In Brunswick County as of March 31, there are 16 positive cases of COVID-19, 296 pending test results, and 264 confirmed negative test results, totaling 576 tests administered so far. Brunswick County Emergency Services is now accepting PPE donations.
North Carolina's restaurant and hotel operators are pleading for state financial aid and tax deadline relief as closings and minimal travel from the new coronavirus have thrown over 370,000 employees out of work. Hospitality industry leaders told state House members on Tuesday that while assistance from Washington will ultimately help, it won't come quickly enough.
North Carolina's public television network is now airing educational programs designed to complement work that students are doing at home or online while schools are shuttered. University of North Carolina Television started airing shows this week on its North Carolina Channel and on the web focused on learning for children in grades four to 12.
Monday, March 30
New Hanover County Public Health officials are investigating three new positive cases of COVID-19 that appear to be community transmission, bringing the county’s total positive case count to 30. Of these 30 cases: 12 are males and 18 are females, 12 cases are 18-40 years old, 12 cases are 41-64 years old, and 6 cases are 65+ years old.
Wilmington City Council voted Monday morning to consent to the New Hanover County declaration of additional restrictions to prevent the spread of COVID-19, going beyond Gov. Cooper's statewide order. Both the statewide order and city/county restrictions go into effect at 5 pm Monday. The additional countywide restrictions, which are applicable in the city limits, incorporate the Governor’s order.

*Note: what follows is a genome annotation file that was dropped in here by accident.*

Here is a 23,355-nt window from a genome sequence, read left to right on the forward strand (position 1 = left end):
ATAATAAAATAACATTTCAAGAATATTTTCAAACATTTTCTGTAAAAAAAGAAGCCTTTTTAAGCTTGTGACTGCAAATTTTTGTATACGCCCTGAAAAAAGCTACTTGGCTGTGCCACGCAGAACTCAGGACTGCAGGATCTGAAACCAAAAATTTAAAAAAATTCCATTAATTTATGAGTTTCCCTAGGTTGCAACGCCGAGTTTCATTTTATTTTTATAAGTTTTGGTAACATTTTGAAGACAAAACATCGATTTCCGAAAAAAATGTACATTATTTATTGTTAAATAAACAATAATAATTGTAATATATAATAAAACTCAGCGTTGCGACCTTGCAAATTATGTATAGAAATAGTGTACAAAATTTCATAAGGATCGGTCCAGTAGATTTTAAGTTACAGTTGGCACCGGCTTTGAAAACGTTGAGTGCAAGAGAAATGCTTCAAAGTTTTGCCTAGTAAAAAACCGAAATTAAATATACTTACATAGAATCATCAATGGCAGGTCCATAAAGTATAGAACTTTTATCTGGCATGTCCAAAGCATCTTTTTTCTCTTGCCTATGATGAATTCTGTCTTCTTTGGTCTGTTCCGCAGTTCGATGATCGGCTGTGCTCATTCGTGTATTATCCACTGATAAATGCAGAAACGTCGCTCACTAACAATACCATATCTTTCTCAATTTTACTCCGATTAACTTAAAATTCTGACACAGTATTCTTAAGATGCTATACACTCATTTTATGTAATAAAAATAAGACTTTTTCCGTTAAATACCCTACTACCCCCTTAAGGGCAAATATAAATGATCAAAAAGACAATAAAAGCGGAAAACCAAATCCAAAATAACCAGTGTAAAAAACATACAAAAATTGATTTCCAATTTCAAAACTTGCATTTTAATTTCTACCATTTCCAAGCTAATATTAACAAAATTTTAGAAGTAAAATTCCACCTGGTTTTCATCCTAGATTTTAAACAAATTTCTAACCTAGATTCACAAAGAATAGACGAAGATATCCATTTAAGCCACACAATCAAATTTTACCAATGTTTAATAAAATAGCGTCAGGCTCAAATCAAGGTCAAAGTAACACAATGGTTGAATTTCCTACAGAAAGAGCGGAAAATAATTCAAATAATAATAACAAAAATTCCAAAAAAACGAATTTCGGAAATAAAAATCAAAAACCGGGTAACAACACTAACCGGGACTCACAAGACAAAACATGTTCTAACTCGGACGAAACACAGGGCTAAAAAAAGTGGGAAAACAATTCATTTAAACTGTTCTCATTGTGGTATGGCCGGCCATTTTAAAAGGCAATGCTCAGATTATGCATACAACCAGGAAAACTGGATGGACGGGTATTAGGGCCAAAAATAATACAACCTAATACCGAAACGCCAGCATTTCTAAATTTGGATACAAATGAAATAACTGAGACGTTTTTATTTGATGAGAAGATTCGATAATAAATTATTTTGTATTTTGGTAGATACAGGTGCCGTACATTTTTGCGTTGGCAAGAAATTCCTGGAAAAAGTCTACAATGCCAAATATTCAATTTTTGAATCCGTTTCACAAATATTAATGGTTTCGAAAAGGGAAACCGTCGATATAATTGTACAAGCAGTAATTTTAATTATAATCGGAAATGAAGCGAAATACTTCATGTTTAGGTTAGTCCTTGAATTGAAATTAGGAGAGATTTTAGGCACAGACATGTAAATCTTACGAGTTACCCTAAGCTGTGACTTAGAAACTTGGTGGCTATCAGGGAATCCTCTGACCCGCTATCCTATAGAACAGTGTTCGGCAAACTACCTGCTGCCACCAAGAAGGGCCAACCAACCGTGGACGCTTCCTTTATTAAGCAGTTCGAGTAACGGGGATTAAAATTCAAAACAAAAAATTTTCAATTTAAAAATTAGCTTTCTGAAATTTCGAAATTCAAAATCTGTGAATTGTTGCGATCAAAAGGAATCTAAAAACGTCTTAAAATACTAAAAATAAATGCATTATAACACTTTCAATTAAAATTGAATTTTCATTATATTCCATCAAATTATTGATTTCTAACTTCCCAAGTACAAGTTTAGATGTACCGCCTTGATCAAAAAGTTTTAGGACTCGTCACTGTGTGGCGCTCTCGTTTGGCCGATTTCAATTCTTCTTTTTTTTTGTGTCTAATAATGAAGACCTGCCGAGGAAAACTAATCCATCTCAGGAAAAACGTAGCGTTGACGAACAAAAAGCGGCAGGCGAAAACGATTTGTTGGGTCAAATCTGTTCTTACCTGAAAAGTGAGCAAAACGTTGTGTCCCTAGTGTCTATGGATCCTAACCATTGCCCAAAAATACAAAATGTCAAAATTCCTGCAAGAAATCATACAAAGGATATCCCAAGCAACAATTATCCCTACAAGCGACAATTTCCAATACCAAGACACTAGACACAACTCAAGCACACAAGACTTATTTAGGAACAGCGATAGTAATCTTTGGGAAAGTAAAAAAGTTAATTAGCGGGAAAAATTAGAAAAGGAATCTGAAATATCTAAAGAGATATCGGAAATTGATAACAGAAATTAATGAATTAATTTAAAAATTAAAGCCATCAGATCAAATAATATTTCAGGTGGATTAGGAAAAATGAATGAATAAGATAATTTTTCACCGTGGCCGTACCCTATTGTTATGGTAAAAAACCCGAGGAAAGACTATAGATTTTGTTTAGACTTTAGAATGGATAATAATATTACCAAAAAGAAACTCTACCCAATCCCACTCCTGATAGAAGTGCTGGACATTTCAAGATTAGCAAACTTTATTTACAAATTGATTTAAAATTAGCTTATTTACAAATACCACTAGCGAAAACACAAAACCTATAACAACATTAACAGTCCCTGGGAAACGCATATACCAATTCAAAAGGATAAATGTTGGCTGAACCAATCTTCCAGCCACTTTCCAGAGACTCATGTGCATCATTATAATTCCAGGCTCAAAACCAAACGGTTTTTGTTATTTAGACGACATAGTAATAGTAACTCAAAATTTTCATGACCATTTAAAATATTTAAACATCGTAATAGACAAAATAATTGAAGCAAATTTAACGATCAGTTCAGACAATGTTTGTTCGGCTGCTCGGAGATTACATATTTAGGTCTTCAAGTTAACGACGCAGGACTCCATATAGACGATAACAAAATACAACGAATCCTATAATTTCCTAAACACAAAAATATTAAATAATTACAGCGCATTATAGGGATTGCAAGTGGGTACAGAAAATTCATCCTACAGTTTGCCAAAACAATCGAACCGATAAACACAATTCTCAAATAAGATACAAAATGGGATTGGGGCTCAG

North Carolina's state epidemiologist says the statewide stay-at-home order won't show any conclusive effect on blunting the intensity of the coronavirus for about two weeks.
Governor Roy Cooper says the first coronavirus-related unemployment payments will go out starting next week, as North Carolina is flooded with tens of thousands of claims. The state now counts more than 13 hundred positive COVID-19 cases, and seven deaths -- the latest two were reported near Asheville and Charlotte yesterday.
Leaders of Wilmington’s two largest homeless shelters are urging the city and New Hanover County to protect the city’s homeless population from the spread of Covid-19. According to Good Shepherd’s Executive Director, shelters are becoming overwhelmed with rising numbers — a jump from around 60 to nearly 90 in recent weeks.
The UNC System is instructing its universities to move their summer courses online. Staff are also working out a plan to refund room and board fees to students. The system is also changing its admissions requirements for the incoming freshman class because SAT and ACT tests have been halted by the coronavirus outbreak.
Sunday, March 29
President Donald Trump extended the voluntary U.S. shutdown for a month, bowing to public-health experts who told him the coronavirus pandemic could claim over 100,000 lives or more in the U.S. if not enough is done to fight it.